At our summer planning retreat, the Cabinet had a good discussion with our Church Development Director, Mark Gough, about the renewed emphasis in our Indiana Conference for starting new congregations, new worship services, and new off-site or multi-site ministries. The Cabinet and I applaud this effort by Mark and his staff, which of course means we applaud the various churches and districts who are involved in these efforts with the help/support of our Church Development staff.

We also had a lively discussion about the question: How do we ensure that these new ministries and new congregations are United Methodist? What are the “marks” or characteristics of a United Methodist congregation? We asked those questions, not to quench the Spirit or to thwart this effort to start new ministries, but because we have supervisory responsibility to ensure that all of our congregations are being faithful to our United Methodist mission and values. In fact, as we developed our list of the Marks of a United Methodist Congregation, we realized that many of our existing congregations in the Indiana Conference fail to live up to this list.

In order to facilitate discussion and to involve more persons in developing this list, we offer the following list as a “draft” or starting point for this discussion. Please feel free to respond to this E-pistle, and your responses will be compiled and shared with the Cabinet as they continue to develop this list. Here is our list:

The Marks of a United Methodist Congregation:

  1. Preaches/teaches Wesleyan theology, including the quadrilateral of truth and the means of grace.

  2. Makes disciples of Jesus Christ for the transformation of the world.

  3. Has a “connectional” understanding of the church’s mission and organization.

  4. Focuses outwardly upon outreach, evangelism, missions, advocacy, and service.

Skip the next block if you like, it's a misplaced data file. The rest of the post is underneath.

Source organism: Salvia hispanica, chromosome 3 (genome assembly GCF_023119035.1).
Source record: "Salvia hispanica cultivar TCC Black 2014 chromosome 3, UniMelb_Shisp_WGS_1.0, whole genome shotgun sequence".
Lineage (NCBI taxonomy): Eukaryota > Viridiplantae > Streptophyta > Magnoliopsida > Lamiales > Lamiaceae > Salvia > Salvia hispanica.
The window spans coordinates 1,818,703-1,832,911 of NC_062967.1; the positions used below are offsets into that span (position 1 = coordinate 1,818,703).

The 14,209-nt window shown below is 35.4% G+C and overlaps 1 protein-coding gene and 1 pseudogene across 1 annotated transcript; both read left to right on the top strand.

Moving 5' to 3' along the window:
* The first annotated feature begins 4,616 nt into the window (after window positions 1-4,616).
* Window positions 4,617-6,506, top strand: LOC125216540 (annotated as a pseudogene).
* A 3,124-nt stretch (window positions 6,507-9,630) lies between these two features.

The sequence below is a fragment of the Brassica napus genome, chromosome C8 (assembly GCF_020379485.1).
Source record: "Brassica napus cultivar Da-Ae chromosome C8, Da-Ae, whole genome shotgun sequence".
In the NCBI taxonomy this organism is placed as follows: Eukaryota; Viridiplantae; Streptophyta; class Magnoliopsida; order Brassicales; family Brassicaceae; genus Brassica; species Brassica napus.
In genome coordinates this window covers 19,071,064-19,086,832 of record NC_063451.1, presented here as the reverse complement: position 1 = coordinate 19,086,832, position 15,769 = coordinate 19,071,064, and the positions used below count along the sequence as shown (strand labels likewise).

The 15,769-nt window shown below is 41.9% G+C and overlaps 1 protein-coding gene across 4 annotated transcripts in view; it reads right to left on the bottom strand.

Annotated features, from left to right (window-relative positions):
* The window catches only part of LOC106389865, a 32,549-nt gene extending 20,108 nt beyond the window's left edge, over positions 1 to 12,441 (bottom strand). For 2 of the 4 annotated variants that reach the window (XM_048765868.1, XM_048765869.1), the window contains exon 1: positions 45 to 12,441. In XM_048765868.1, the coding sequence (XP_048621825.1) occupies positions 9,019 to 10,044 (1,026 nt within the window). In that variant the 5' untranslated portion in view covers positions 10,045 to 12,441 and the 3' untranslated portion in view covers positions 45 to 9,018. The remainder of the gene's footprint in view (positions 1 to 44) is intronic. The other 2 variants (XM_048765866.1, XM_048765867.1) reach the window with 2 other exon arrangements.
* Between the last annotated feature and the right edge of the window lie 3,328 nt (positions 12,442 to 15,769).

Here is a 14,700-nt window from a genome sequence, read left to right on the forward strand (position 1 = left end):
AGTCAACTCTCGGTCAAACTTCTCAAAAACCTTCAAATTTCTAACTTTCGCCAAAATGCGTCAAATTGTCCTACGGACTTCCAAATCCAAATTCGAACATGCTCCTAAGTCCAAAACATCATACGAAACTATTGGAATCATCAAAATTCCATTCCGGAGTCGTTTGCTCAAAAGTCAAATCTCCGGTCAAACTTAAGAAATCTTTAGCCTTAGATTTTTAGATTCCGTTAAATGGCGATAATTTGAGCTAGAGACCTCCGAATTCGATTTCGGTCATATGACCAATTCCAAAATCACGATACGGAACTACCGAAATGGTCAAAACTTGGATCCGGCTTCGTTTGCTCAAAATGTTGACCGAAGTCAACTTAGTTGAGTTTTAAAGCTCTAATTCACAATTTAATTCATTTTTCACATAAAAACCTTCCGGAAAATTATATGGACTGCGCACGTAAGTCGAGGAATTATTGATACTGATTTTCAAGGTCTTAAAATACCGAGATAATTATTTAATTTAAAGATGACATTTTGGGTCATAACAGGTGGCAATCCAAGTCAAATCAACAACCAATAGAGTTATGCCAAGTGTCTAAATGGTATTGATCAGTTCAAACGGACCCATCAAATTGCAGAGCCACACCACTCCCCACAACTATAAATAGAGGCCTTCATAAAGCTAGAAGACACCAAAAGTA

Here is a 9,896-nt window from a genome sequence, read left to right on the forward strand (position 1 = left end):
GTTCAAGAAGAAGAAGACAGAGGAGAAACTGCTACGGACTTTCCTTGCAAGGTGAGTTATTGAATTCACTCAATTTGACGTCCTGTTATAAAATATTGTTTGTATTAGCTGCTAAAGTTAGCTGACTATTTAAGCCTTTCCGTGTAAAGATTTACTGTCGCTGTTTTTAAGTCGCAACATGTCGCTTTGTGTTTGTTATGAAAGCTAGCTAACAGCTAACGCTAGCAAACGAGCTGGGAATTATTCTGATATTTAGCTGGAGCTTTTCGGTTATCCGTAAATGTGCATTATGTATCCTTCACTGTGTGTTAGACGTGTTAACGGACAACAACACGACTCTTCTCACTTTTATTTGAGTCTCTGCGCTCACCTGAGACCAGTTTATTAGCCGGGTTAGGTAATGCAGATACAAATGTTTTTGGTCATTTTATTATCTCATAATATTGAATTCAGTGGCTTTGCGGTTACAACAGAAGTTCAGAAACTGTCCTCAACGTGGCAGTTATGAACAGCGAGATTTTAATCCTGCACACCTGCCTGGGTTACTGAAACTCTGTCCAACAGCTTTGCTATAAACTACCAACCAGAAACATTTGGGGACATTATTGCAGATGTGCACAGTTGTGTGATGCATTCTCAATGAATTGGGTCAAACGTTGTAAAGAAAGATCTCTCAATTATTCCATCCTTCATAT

5. Follows the Three Simple Rules of Wesley: Do no harm, do good, stay in love with God.

  6. Practices the Five Fruitful Practices of congregations: radical hospitality, passionate worship, risk-taking mission and service, intentional faith development, extravagant generosity.

  7. Focuses upon the grace of God in worship, congregational life, and personal devotions.

  8. Opens the doors of the church to all who come seeking God.

  9. Welcomes laity and clergy working in partnership in ministry.

  10. Abides by our Book of Discipline, including Wesley’s understanding: “in essentials unity, in non-essentials freedom, and in all things love.”

Of course all of these Marks are also an indication of what patterns or characteristics are not the Marks of a United Methodist Congregation. #1, for example, means teaching Wesleyan theology not Calvinist theology. #3 means having a interdependent, Connectional understanding of ministry, as opposed to an independent, congregational understanding of ministry. #4 means being outwardly focused in ministry and mission, as opposed to being inwardly focused upon our comfort or even just our survival as a congregation. #7 means a focus upon God’s grace, as opposed to an implicit or explicit focus upon the works righteousness of being religious. #8 means welcoming everyone, in contrast to those congregations which are subtly or not so subtly exclusive. #9 means clergy do not dominate the ministry, but rather they lead as servant leaders. #10 means living with a sense of discipline and purpose, but not being hamstrung by rules.

What do you think? Are these the right “marks” of being a United Methodist Congregation? What others do you suggest are more crucial? Are any of these incorrect or unimportant?

More importantly, how does your congregation measure? We want our new congregations to be United Methodist in nature, but we also want to challenge all of our existing congregations to be fully and faithfully United Methodist. Is your congregation hitting these marks?